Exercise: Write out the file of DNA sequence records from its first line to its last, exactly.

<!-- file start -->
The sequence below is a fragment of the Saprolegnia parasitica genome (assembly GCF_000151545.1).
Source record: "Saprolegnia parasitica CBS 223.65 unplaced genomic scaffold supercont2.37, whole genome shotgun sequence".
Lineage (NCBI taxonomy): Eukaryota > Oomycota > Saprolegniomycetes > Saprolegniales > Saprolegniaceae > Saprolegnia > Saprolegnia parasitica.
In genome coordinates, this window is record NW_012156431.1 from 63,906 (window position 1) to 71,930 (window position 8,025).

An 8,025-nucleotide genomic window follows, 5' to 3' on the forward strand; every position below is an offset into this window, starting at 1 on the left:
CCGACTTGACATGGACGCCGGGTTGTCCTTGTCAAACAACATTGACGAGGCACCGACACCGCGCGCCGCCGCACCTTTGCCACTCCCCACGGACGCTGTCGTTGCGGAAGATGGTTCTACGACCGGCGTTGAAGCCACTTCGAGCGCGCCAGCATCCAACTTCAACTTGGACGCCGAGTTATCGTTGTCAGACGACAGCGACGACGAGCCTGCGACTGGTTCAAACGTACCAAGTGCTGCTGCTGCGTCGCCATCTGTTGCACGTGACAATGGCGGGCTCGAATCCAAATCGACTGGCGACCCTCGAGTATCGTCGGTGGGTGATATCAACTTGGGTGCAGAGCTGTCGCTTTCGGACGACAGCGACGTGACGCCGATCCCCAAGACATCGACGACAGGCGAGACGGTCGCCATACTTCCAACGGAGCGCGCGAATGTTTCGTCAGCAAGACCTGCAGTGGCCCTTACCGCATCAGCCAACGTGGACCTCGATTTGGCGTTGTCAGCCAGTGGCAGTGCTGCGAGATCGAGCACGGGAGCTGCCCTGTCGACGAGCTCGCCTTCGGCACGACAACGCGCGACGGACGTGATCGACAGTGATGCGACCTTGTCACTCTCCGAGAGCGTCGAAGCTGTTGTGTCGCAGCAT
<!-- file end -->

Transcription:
The sequence below is a fragment of the Saprolegnia parasitica genome (assembly GCF_000151545.1).
Source record: "Saprolegnia parasitica CBS 223.65 unplaced genomic scaffold supercont2.37, whole genome shotgun sequence".
Lineage (NCBI taxonomy): Eukaryota > Oomycota > Saprolegniomycetes > Saprolegniales > Saprolegniaceae > Saprolegnia > Saprolegnia parasitica.
In genome coordinates, this window is record NW_012156431.1 from 63,906 (window position 1) to 71,930 (window position 8,025).

An 8,025-nucleotide genomic window follows, 5' to 3' on the forward strand; every position below is an offset into this window, starting at 1 on the left:
CCGACTTGACATGGACGCCGGGTTGTCCTTGTCAAACAACATTGACGAGGCACCGACACCGCGCGCCGCCGCACCTTTGCCACTCCCCACGGACGCTGTCGTTGCGGAAGATGGTTCTACGACCGGCGTTGAAGCCACTTCGAGCGCGCCAGCATCCAACTTCAACTTGGACGCCGAGTTATCGTTGTCAGACGACAGCGACGACGAGCCTGCGACTGGTTCAAACGTACCAAGTGCTGCTGCTGCGTCGCCATCTGTTGCACGTGACAATGGCGGGCTCGAATCCAAATCGACTGGCGACCCTCGAGTATCGTCGGTGGGTGATATCAACTTGGGTGCAGAGCTGTCGCTTTCGGACGACAGCGACGTGACGCCGATCCCCAAGACATCGACGACAGGCGAGACGGTCGCCATACTTCCAACGGAGCGCGCGAATGTTTCGTCAGCAAGACCTGCAGTGGCCCTTACCGCATCAGCCAACGTGGACCTCGATTTGGCGTTGTCAGCCAGTGGCAGTGCTGCGAGATCGAGCACGGGAGCTGCCCTGTCGACGAGCTCGCCTTCGGCACGACAACGCGCGACGGACGTGATCGACAGTGATGCGACCTTGTCACTCTCCGAGAGCGTCGAAGCTGTTGTGTCGCAGCAT